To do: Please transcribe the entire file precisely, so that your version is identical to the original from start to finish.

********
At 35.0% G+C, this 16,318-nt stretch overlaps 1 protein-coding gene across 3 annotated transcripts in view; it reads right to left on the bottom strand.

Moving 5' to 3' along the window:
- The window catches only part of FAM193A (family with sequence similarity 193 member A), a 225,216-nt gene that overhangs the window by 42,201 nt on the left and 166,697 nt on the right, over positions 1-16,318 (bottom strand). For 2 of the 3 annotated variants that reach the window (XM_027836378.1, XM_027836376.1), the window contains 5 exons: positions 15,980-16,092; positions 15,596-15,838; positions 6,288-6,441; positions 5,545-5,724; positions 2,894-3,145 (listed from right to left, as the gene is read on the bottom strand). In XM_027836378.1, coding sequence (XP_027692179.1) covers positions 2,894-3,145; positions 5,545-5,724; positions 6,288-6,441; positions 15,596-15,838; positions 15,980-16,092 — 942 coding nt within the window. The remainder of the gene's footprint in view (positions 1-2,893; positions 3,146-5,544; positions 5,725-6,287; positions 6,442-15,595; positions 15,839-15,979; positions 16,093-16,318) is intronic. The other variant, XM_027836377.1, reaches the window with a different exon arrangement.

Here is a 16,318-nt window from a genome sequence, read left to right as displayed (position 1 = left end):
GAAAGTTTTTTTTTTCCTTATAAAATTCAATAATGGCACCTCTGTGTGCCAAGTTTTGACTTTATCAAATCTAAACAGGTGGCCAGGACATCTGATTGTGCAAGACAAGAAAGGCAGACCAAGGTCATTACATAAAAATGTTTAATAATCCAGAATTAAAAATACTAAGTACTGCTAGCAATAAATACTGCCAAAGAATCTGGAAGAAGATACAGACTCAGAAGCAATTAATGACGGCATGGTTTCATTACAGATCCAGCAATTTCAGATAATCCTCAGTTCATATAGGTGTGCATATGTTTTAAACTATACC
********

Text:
At 35.0% G+C, this 16,318-nt stretch overlaps 1 protein-coding gene across 3 annotated transcripts in view; it reads right to left on the bottom strand.

Moving 5' to 3' along the window:
- The window catches only part of FAM193A (family with sequence similarity 193 member A), a 225,216-nt gene that overhangs the window by 42,201 nt on the left and 166,697 nt on the right, over positions 1-16,318 (bottom strand). For 2 of the 3 annotated variants that reach the window (XM_027836378.1, XM_027836376.1), the window contains 5 exons: positions 15,980-16,092; positions 15,596-15,838; positions 6,288-6,441; positions 5,545-5,724; positions 2,894-3,145 (listed from right to left, as the gene is read on the bottom strand). In XM_027836378.1, coding sequence (XP_027692179.1) covers positions 2,894-3,145; positions 5,545-5,724; positions 6,288-6,441; positions 15,596-15,838; positions 15,980-16,092 — 942 coding nt within the window. The remainder of the gene's footprint in view (positions 1-2,893; positions 3,146-5,544; positions 5,725-6,287; positions 6,442-15,595; positions 15,839-15,979; positions 16,093-16,318) is intronic. The other variant, XM_027836377.1, reaches the window with a different exon arrangement.

Here is a 16,318-nt window from a genome sequence, read left to right as displayed (position 1 = left end):
GAAAGTTTTTTTTTTCCTTATAAAATTCAATAATGGCACCTCTGTGTGCCAAGTTTTGACTTTATCAAATCTAAACAGGTGGCCAGGACATCTGATTGTGCAAGACAAGAAAGGCAGACCAAGGTCATTACATAAAAATGTTTAATAATCCAGAATTAAAAATACTAAGTACTGCTAGCAATAAATACTGCCAAAGAATCTGGAAGAAGATACAGACTCAGAAGCAATTAATGACGGCATGGTTTCATTACAGATCCAGCAATTTCAGATAATCCTCAGTTCATATAGGTGTGCATATGTTTTAAACTATACC